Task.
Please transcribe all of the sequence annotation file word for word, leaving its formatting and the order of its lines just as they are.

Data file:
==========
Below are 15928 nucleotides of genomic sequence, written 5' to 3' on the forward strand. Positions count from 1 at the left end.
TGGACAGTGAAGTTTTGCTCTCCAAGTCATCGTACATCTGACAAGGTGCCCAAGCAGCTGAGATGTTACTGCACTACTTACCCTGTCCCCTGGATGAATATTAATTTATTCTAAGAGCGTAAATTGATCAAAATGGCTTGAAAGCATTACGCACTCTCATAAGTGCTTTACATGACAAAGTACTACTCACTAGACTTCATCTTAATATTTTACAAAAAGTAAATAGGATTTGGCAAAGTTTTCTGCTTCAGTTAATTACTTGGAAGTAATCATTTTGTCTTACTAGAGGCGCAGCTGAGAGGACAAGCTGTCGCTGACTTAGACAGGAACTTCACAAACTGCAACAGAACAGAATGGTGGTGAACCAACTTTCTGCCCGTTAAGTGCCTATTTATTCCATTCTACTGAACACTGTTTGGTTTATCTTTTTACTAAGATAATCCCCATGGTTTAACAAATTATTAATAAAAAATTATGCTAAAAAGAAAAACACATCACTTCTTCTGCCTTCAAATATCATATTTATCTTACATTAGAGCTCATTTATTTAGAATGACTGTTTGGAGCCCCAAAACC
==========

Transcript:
Below are 15928 nucleotides of genomic sequence, written 5' to 3' on the forward strand. Positions count from 1 at the left end.
TGGACAGTGAAGTTTTGCTCTCCAAGTCATCGTACATCTGACAAGGTGCCCAAGCAGCTGAGATGTTACTGCACTACTTACCCTGTCCCCTGGATGAATATTAATTTATTCTAAGAGCGTAAATTGATCAAAATGGCTTGAAAGCATTACGCACTCTCATAAGTGCTTTACATGACAAAGTACTACTCACTAGACTTCATCTTAATATTTTACAAAAAGTAAATAGGATTTGGCAAAGTTTTCTGCTTCAGTTAATTACTTGGAAGTAATCATTTTGTCTTACTAGAGGCGCAGCTGAGAGGACAAGCTGTCGCTGACTTAGACAGGAACTTCACAAACTGCAACAGAACAGAATGGTGGTGAACCAACTTTCTGCCCGTTAAGTGCCTATTTATTCCATTCTACTGAACACTGTTTGGTTTATCTTTTTACTAAGATAATCCCCATGGTTTAACAAATTATTAATAAAAAATTATGCTAAAAAGAAAAACACATCACTTCTTCTGCCTTCAAATATCATATTTATCTTACATTAGAGCTCATTTATTTAGAATGACTGTTTGGAGCCCCAAAACC